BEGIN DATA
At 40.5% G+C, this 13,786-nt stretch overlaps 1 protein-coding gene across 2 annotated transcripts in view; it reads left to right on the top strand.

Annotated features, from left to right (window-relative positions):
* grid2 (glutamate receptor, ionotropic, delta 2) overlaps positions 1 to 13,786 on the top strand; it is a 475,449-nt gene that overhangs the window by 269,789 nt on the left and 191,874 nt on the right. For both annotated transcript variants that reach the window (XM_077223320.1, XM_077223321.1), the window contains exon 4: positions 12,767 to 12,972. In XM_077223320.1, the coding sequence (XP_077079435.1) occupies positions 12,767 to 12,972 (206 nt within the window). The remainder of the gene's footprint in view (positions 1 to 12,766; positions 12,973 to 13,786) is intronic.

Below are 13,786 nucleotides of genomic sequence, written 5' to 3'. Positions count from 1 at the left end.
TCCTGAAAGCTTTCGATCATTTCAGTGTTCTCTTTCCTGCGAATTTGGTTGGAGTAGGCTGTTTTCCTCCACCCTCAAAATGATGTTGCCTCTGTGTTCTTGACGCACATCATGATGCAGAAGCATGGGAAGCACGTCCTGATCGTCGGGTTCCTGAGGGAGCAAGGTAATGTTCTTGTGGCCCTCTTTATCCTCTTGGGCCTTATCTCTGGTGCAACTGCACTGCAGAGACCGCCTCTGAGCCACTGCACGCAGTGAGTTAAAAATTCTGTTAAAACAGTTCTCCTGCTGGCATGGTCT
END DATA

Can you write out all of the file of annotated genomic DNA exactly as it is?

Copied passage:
At 40.5% G+C, this 13,786-nt stretch overlaps 1 protein-coding gene across 2 annotated transcripts in view; it reads left to right on the top strand.

Annotated features, from left to right (window-relative positions):
* grid2 (glutamate receptor, ionotropic, delta 2) overlaps positions 1 to 13,786 on the top strand; it is a 475,449-nt gene that overhangs the window by 269,789 nt on the left and 191,874 nt on the right. For both annotated transcript variants that reach the window (XM_077223320.1, XM_077223321.1), the window contains exon 4: positions 12,767 to 12,972. In XM_077223320.1, the coding sequence (XP_077079435.1) occupies positions 12,767 to 12,972 (206 nt within the window). The remainder of the gene's footprint in view (positions 1 to 12,766; positions 12,973 to 13,786) is intronic.

Below are 13,786 nucleotides of genomic sequence, written 5' to 3'. Positions count from 1 at the left end.
TCCTGAAAGCTTTCGATCATTTCAGTGTTCTCTTTCCTGCGAATTTGGTTGGAGTAGGCTGTTTTCCTCCACCCTCAAAATGATGTTGCCTCTGTGTTCTTGACGCACATCATGATGCAGAAGCATGGGAAGCACGTCCTGATCGTCGGGTTCCTGAGGGAGCAAGGTAATGTTCTTGTGGCCCTCTTTATCCTCTTGGGCCTTATCTCTGGTGCAACTGCACTGCAGAGACCGCCTCTGAGCCACTGCACGCAGTGAGTTAAAAATTCTGTTAAAACAGTTCTCCTGCTGGCATGGTCT